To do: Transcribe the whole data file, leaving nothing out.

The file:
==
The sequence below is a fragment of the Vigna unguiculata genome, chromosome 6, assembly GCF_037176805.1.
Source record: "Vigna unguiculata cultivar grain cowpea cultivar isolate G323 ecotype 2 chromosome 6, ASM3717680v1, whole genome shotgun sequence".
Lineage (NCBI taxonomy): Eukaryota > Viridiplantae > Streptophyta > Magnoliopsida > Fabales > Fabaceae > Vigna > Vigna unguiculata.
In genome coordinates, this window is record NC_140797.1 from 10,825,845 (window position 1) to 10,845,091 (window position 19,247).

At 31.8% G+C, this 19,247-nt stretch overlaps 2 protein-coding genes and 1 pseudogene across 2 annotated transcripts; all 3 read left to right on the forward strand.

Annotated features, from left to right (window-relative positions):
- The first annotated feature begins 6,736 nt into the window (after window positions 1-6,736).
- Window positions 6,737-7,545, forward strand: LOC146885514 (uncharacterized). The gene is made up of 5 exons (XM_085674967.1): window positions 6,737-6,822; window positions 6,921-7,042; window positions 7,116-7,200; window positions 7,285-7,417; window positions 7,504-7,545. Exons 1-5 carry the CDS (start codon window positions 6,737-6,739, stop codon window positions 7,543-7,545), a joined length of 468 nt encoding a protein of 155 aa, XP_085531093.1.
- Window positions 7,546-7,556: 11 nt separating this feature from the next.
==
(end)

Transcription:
The sequence below is a fragment of the Vigna unguiculata genome, chromosome 6, assembly GCF_037176805.1.
Source record: "Vigna unguiculata cultivar grain cowpea cultivar isolate G323 ecotype 2 chromosome 6, ASM3717680v1, whole genome shotgun sequence".
Lineage (NCBI taxonomy): Eukaryota > Viridiplantae > Streptophyta > Magnoliopsida > Fabales > Fabaceae > Vigna > Vigna unguiculata.
In genome coordinates, this window is record NC_140797.1 from 10,825,845 (window position 1) to 10,845,091 (window position 19,247).

At 31.8% G+C, this 19,247-nt stretch overlaps 2 protein-coding genes and 1 pseudogene across 2 annotated transcripts; all 3 read left to right on the forward strand.

Annotated features, from left to right (window-relative positions):
- The first annotated feature begins 6,736 nt into the window (after window positions 1-6,736).
- Window positions 6,737-7,545, forward strand: LOC146885514 (uncharacterized). The gene is made up of 5 exons (XM_085674967.1): window positions 6,737-6,822; window positions 6,921-7,042; window positions 7,116-7,200; window positions 7,285-7,417; window positions 7,504-7,545. Exons 1-5 carry the CDS (start codon window positions 6,737-6,739, stop codon window positions 7,543-7,545), a joined length of 468 nt encoding a protein of 155 aa, XP_085531093.1.
- Window positions 7,546-7,556: 11 nt separating this feature from the next.